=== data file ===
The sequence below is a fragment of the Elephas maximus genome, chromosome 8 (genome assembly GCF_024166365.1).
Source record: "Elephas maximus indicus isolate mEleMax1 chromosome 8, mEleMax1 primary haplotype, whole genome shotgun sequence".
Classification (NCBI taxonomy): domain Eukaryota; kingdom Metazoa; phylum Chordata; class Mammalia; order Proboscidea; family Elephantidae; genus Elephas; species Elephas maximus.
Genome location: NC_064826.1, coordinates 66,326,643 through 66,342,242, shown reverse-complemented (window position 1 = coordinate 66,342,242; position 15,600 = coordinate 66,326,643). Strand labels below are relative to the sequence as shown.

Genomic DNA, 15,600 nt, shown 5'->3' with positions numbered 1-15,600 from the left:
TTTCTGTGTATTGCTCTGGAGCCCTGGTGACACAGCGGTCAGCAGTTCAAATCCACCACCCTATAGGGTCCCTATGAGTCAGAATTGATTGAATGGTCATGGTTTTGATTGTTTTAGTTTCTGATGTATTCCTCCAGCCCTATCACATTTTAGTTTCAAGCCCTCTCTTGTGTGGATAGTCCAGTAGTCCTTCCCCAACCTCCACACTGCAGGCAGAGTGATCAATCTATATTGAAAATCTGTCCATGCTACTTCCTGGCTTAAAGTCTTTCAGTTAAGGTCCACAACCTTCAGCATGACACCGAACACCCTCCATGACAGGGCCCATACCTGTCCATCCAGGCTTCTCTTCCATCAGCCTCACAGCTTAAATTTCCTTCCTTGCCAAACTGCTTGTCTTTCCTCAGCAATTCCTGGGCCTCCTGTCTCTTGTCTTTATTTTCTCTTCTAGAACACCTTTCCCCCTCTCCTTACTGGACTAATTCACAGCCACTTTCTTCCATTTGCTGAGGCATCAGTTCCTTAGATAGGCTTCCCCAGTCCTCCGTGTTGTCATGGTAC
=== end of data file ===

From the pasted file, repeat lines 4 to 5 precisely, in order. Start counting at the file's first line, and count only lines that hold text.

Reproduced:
Genome location: NC_064826.1, coordinates 66,326,643 through 66,342,242, shown reverse-complemented (window position 1 = coordinate 66,342,242; position 15,600 = coordinate 66,326,643). Strand labels below are relative to the sequence as shown.

Genomic DNA, 15,600 nt, shown 5'->3' with positions numbered 1-15,600 from the left: